Thanks to the success of some unconventional crops grown last summer, western Newfoundland might soon add canola and grapes to its list of agricultural products.
Working with independent farmers, the provincial Department of Fisheries, Forestry and Agrifoods experimented with the two crops that aren't traditionally grown in the province.
The hope was those first-time crops could sow the seeds for new farming industries.
While canola farming is big business in the prairies, it's unheard of in Newfoundland and Labrador.
"Yes, we're a lot different from Saskatchewan, but perhaps we might have a little better conditions than Iceland or northern Norway," said Kavanagh, the province's alternative feed co-ordinator.
[. . .]
It turns out she was right. Planting 12 hectares on private farmland on the island's west coast, in Pasadena, Kanvanagh said the yield was ¾ of a metric tonne per acre — which is on par with the rest of Atlantic Canada.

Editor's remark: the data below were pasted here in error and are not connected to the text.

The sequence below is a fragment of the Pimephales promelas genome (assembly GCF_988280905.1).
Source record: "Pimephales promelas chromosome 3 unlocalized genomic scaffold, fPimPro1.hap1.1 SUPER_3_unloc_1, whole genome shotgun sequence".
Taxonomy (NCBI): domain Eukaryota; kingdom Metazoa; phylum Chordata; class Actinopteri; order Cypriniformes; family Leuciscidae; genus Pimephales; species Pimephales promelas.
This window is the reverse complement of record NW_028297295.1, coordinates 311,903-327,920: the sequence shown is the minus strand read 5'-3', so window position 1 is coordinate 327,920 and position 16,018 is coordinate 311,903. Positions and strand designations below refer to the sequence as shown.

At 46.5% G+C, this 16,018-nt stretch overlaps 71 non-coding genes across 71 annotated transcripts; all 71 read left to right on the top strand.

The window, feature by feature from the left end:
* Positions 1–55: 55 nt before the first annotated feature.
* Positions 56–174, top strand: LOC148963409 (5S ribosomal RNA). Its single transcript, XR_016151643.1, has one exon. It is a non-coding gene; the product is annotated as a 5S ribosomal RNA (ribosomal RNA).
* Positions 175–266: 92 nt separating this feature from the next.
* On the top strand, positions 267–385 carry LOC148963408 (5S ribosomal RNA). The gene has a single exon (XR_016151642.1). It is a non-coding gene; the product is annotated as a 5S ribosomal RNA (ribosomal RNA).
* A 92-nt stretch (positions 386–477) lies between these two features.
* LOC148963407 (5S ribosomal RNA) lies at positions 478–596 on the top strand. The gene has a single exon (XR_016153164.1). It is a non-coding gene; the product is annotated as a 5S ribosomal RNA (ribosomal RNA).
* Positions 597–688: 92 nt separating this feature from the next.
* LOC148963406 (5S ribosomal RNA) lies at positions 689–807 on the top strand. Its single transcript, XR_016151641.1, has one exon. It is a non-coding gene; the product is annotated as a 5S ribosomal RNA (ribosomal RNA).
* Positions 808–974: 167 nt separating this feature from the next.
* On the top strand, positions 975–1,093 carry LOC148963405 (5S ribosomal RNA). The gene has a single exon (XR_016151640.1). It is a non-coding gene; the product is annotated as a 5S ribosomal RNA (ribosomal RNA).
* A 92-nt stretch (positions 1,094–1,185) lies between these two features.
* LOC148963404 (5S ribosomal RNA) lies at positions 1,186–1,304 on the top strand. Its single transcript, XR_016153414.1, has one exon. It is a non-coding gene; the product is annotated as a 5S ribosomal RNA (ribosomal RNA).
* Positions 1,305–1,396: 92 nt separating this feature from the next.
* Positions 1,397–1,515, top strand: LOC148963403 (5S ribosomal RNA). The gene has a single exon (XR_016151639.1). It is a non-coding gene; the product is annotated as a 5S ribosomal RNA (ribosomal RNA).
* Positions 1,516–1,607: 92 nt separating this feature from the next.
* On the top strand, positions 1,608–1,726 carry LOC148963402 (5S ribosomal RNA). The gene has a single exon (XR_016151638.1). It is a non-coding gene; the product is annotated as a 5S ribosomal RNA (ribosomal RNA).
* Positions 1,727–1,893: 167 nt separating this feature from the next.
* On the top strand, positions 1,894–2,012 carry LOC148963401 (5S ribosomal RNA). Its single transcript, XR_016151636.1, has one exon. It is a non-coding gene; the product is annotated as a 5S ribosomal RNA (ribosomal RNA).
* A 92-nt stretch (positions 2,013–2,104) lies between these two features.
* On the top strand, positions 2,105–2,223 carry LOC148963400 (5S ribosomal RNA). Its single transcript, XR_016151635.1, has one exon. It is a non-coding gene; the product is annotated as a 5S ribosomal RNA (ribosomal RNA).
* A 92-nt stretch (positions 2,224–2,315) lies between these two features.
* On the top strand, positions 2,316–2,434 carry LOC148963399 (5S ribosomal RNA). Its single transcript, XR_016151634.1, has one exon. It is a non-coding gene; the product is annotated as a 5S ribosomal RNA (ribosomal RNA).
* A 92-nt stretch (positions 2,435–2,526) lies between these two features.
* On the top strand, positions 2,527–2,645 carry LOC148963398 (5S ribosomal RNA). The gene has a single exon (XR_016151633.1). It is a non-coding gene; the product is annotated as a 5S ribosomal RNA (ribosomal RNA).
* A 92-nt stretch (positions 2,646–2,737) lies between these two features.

[. . .]
Like canola, the idea to grow grapes in Newfoundland was germinated in another province.
"There was a huge opportunity for grapes [in Nova Scotia]," says Newfoundland and Labrador's fruit-crop development officer Karen Kennedy. "And there was no one commercially growing grapes here."
Buoyed by stories of backyard gardeners growing grapes, Kennedy planted the first experimental vines four years ago in Humber Village, a small community in Humber Valley, as well as in Brooklyn, on the Bonavista Peninsula.
The Inter Press Service's Fabiana Frayssinet reports on the popularity in Argentina of agroecology, a variant on organic agriculture.
Organic agriculture is rapidly expanding in Argentina, the leading agroecological producer in Latin America and second in the world after Australia, as part of a backlash against a model that has disappointed producers and is starting to worry consumers.